be different for IDNs, that's fine. However, just saying that
these are identifiers and that therefore we don't have to care,
because identifiers are different anyway, isn't what should happen.
>One is that, because DNS labels are identifiers,
>standard orthographic rules for languages that use the script
>may not apply. We have extensive experience with constructions
>like FirstBank.tld, the established expectation that they will
>match firstbank.tld, _and_ the knowledge that such
>middle-of-the-string capitalization cannot possibly occur if the
>string is a single English word.
Yes, we have extensive experience for English, and to a large
extent also for other Latin-based languages. But we don't have
this experience for Greek. And we should try to avoid to tell
the Greeks what experience they are allowed to make, and what
>An obvious analogy to this
>common practice of constructing a label by cramming two words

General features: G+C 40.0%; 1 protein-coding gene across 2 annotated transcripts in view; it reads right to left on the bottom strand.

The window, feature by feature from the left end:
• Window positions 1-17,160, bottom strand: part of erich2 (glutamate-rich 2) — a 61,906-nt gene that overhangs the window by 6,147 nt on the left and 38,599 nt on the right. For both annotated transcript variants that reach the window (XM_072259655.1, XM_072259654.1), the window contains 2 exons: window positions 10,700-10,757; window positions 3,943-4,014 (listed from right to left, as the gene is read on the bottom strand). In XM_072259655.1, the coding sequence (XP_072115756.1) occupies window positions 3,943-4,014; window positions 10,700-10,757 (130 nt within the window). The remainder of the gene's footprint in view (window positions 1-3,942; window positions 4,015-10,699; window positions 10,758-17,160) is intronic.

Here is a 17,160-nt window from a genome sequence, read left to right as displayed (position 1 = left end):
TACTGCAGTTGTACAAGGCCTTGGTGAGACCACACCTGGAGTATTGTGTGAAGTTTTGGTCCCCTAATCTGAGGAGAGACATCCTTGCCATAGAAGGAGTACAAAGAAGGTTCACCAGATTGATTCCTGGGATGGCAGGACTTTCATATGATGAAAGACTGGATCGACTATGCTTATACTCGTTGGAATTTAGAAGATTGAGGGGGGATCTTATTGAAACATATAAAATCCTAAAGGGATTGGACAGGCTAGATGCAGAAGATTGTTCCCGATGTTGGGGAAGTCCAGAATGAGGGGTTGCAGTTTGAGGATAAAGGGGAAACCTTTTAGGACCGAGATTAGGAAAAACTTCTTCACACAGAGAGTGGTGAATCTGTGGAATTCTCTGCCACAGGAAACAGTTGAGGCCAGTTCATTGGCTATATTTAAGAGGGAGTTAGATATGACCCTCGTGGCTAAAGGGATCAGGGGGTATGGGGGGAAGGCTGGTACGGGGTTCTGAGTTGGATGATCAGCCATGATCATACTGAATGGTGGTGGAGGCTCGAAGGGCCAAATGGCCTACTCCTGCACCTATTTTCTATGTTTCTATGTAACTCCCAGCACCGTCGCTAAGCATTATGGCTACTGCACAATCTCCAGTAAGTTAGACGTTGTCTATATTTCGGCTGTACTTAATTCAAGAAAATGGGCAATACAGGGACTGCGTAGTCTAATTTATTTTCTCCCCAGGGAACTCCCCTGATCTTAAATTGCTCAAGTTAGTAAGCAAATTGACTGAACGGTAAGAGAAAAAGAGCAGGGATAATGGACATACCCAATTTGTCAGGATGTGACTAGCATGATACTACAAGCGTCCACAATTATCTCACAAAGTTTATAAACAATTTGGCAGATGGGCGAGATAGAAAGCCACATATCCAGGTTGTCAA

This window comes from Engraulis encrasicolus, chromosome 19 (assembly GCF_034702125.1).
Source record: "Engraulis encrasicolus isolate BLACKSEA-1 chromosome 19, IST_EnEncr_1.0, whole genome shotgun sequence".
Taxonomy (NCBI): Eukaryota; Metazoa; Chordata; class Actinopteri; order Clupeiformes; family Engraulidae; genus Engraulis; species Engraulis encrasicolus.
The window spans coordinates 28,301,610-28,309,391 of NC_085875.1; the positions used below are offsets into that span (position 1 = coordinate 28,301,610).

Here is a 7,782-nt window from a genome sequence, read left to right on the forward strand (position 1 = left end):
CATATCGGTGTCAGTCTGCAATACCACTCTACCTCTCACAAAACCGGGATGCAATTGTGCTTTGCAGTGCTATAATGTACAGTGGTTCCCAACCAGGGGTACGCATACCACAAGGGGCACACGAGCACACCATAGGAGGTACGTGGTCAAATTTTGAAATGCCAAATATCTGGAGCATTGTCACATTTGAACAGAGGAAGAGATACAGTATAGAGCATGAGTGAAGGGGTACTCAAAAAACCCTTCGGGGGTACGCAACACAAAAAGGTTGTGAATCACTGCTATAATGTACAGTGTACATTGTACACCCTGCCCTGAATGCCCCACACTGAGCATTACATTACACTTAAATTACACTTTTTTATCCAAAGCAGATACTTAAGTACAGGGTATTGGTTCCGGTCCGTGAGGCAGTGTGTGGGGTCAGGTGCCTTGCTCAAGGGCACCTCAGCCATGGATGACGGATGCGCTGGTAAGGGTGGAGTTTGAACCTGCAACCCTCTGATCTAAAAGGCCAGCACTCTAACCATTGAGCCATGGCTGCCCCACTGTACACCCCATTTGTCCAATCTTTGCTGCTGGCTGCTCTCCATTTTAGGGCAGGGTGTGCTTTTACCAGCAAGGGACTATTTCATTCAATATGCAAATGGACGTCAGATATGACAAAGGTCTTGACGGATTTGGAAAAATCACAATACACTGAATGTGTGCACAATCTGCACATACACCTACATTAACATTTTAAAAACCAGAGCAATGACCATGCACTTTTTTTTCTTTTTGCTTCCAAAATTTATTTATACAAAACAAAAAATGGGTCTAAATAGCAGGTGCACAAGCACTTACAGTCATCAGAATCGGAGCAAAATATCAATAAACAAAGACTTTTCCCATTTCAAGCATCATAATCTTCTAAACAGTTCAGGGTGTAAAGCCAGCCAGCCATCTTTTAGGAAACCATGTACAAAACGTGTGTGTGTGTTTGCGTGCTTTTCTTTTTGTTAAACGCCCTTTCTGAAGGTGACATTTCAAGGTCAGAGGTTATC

>together could easily lead to final-form characters in the
>middle of analogous labels.
Yes it could indeed. We should leave it to the Greeks whether they
want to use a "final sigma only in final position" policy or a "sigma
and final sigma bundling policy", or a "no final sigma" policy (because
they e.g. think that upper-case will be frequent) or maybe even a
"both allowed" policy. I very much doubt that the later is necessary
or a good policy, but Greeks may well decide that:
a) Every schoolkid knows the difference between sigma and final
sigma, so no big chance for spoofers, and
b) There are cases where both a domain name composed of two words
and a domain name in a single word take the same "base spelling",
with only the sigma/final sigma difference.
I repeat that I don't think this is a good idea or it will happen,